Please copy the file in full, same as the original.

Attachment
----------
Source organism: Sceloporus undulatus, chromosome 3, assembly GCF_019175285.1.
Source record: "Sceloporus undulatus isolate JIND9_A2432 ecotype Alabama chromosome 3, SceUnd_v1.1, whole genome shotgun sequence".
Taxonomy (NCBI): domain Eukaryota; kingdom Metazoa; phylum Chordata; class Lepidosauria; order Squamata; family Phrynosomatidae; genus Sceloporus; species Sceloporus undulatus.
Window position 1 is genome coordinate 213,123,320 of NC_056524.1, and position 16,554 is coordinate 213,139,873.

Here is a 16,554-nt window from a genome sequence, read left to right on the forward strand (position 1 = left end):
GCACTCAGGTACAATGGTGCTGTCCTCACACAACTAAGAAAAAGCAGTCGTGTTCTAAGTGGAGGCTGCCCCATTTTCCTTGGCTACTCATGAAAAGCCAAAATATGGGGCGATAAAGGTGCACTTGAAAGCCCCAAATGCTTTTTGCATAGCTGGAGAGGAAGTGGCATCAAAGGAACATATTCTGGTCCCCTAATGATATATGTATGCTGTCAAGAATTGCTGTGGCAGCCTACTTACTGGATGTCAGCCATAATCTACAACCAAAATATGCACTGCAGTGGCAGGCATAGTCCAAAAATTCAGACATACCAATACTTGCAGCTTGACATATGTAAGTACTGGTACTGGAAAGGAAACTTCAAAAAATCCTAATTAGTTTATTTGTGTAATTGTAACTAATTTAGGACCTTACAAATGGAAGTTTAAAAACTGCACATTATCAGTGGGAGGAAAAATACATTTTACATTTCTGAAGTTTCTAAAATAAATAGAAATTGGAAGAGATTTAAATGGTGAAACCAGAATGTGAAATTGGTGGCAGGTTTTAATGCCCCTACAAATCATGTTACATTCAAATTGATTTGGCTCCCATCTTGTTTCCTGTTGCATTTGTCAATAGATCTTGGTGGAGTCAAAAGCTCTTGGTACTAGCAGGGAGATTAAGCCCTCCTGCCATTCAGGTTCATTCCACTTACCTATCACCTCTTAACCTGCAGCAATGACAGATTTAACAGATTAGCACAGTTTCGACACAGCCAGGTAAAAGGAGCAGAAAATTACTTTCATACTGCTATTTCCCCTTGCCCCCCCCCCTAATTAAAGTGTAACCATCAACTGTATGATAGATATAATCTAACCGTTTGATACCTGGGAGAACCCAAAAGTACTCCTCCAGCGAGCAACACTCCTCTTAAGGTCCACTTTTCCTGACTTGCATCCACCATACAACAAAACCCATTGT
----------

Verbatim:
Source organism: Sceloporus undulatus, chromosome 3, assembly GCF_019175285.1.
Source record: "Sceloporus undulatus isolate JIND9_A2432 ecotype Alabama chromosome 3, SceUnd_v1.1, whole genome shotgun sequence".
Taxonomy (NCBI): domain Eukaryota; kingdom Metazoa; phylum Chordata; class Lepidosauria; order Squamata; family Phrynosomatidae; genus Sceloporus; species Sceloporus undulatus.
Window position 1 is genome coordinate 213,123,320 of NC_056524.1, and position 16,554 is coordinate 213,139,873.

Here is a 16,554-nt window from a genome sequence, read left to right on the forward strand (position 1 = left end):
GCACTCAGGTACAATGGTGCTGTCCTCACACAACTAAGAAAAAGCAGTCGTGTTCTAAGTGGAGGCTGCCCCATTTTCCTTGGCTACTCATGAAAAGCCAAAATATGGGGCGATAAAGGTGCACTTGAAAGCCCCAAATGCTTTTTGCATAGCTGGAGAGGAAGTGGCATCAAAGGAACATATTCTGGTCCCCTAATGATATATGTATGCTGTCAAGAATTGCTGTGGCAGCCTACTTACTGGATGTCAGCCATAATCTACAACCAAAATATGCACTGCAGTGGCAGGCATAGTCCAAAAATTCAGACATACCAATACTTGCAGCTTGACATATGTAAGTACTGGTACTGGAAAGGAAACTTCAAAAAATCCTAATTAGTTTATTTGTGTAATTGTAACTAATTTAGGACCTTACAAATGGAAGTTTAAAAACTGCACATTATCAGTGGGAGGAAAAATACATTTTACATTTCTGAAGTTTCTAAAATAAATAGAAATTGGAAGAGATTTAAATGGTGAAACCAGAATGTGAAATTGGTGGCAGGTTTTAATGCCCCTACAAATCATGTTACATTCAAATTGATTTGGCTCCCATCTTGTTTCCTGTTGCATTTGTCAATAGATCTTGGTGGAGTCAAAAGCTCTTGGTACTAGCAGGGAGATTAAGCCCTCCTGCCATTCAGGTTCATTCCACTTACCTATCACCTCTTAACCTGCAGCAATGACAGATTTAACAGATTAGCACAGTTTCGACACAGCCAGGTAAAAGGAGCAGAAAATTACTTTCATACTGCTATTTCCCCTTGCCCCCCCCCCTAATTAAAGTGTAACCATCAACTGTATGATAGATATAATCTAACCGTTTGATACCTGGGAGAACCCAAAAGTACTCCTCCAGCGAGCAACACTCCTCTTAAGGTCCACTTTTCCTGACTTGCATCCACCATACAACAAAACCCATTGT